Essential, commonplace drugs are in short supply, including morphine, epinephrine and chemotherapy agents. Those shortages have led to a greater reliance on compounding pharmacies, such as the one blamed for contaminated steroid injections that sickened more than 700 people, of whom 50 died.
In the AHCJ conference session, “From compounders to drug shortages: Covering pharmacies and pharmacists,” pharmacists described the growing challenges to the safety and adequacy of the U.S. drug supply.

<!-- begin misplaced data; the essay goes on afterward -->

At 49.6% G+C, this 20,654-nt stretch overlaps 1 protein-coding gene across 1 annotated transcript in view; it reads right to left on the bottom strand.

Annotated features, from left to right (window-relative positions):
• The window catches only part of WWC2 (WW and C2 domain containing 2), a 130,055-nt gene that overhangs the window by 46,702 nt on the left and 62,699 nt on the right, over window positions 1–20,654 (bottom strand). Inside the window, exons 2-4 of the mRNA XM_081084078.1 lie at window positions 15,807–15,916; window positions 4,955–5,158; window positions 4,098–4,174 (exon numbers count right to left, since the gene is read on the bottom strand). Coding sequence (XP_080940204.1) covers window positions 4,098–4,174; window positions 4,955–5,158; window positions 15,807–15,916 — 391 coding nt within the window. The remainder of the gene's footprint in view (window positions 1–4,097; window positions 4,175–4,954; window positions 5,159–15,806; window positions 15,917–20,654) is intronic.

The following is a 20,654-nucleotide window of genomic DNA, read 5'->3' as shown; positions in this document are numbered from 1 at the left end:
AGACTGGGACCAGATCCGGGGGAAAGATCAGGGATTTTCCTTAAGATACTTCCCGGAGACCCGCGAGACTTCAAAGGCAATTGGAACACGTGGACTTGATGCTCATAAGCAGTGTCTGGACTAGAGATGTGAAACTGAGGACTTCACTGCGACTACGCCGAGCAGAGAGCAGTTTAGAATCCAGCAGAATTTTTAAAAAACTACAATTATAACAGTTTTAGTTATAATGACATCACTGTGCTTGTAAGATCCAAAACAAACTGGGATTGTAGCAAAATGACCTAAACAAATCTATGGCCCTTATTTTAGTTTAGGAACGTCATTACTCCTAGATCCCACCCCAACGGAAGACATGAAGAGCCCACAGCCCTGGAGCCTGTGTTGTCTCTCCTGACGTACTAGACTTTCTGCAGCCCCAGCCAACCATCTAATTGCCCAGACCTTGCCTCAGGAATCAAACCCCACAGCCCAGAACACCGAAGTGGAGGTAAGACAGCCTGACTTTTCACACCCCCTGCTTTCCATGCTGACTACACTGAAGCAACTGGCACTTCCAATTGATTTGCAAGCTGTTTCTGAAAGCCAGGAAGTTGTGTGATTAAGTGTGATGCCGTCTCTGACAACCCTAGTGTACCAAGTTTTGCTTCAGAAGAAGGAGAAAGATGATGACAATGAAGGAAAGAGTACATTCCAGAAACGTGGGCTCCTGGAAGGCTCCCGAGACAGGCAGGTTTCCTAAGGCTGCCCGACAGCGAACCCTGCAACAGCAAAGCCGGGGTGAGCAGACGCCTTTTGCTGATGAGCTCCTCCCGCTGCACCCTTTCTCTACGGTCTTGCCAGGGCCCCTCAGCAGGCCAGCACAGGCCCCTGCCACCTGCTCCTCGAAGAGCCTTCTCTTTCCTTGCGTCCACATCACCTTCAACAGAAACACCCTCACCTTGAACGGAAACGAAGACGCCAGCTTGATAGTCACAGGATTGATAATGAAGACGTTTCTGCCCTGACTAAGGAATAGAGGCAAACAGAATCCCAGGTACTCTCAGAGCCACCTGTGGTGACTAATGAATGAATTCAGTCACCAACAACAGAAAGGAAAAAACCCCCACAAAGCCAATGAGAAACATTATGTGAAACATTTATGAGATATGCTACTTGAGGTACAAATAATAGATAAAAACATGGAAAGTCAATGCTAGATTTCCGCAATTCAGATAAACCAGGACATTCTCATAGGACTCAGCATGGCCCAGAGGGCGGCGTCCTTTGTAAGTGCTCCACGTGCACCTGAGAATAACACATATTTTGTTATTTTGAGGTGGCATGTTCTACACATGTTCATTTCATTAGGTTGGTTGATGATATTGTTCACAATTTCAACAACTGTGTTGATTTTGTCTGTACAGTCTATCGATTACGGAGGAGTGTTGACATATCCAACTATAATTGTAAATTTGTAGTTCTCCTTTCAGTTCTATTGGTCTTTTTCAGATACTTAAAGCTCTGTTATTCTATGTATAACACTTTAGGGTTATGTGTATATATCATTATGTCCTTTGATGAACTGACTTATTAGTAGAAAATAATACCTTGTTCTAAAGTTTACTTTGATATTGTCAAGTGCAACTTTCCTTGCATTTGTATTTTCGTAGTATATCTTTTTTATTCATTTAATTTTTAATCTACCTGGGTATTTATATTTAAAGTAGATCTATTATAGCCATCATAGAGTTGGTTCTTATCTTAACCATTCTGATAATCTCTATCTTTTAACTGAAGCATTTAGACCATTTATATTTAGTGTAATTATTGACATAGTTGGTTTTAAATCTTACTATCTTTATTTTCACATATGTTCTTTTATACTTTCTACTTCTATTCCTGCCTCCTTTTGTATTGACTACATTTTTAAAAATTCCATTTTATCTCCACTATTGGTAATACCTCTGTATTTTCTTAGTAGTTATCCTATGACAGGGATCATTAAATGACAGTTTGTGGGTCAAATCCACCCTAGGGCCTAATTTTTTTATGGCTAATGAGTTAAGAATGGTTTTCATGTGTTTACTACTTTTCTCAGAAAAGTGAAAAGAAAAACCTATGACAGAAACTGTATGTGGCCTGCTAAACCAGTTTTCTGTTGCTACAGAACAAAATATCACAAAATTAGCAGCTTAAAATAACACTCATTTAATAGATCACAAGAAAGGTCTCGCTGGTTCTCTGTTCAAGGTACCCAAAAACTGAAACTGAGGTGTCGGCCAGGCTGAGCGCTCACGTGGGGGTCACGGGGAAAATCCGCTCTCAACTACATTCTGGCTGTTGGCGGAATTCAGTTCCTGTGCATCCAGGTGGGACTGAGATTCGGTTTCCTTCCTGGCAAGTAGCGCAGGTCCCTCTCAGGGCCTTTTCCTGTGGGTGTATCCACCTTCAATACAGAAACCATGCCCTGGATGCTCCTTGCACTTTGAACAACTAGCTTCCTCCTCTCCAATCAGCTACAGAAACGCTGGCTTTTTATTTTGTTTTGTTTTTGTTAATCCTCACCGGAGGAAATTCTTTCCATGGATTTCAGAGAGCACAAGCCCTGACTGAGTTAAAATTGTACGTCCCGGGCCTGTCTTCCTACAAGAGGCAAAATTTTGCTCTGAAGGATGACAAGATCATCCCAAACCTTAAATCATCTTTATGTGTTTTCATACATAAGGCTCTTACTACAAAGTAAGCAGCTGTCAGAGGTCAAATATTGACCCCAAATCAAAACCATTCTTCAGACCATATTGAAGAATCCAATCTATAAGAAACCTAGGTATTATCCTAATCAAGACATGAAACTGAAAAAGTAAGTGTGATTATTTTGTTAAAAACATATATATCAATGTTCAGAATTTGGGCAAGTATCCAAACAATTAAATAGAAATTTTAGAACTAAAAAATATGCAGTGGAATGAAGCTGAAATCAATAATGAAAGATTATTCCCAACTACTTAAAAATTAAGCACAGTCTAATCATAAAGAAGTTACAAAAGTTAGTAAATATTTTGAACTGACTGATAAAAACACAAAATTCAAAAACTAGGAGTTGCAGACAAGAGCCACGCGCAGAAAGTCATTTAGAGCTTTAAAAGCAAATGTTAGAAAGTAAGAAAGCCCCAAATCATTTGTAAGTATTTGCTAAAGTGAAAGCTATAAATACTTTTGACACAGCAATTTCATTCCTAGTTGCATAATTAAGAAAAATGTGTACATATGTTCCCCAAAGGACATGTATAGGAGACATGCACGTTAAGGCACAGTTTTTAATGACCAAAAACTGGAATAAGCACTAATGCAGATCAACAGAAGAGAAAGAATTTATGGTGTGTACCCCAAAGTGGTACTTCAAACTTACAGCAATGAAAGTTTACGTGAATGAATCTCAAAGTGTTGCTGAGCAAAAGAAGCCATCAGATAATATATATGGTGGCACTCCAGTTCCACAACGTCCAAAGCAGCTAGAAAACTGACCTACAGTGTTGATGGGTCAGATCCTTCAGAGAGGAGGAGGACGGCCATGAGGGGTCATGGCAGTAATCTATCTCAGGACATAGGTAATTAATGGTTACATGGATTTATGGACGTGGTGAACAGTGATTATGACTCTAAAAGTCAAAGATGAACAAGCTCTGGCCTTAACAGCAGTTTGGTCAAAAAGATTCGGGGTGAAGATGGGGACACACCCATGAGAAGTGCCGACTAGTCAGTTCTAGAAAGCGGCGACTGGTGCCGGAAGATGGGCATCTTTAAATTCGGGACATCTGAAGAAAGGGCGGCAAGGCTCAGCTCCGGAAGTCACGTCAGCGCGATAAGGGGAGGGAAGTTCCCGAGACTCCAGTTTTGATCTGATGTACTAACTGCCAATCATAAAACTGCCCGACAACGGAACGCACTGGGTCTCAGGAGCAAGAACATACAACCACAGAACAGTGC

Michael R. Cohen, R. Ph., M.S., president of the Institute for Safe Medication Practices, gave several reasons for drug shortages, including Medicare payment restrictions that reduce profits and FDA actions that take manufacturing plants off line. Meanwhile, people have been sickened by contaminated drugs from compounding pharmacies for years before the fungal meningitis outbreak of that resulted from the contaminated steroids. Continue reading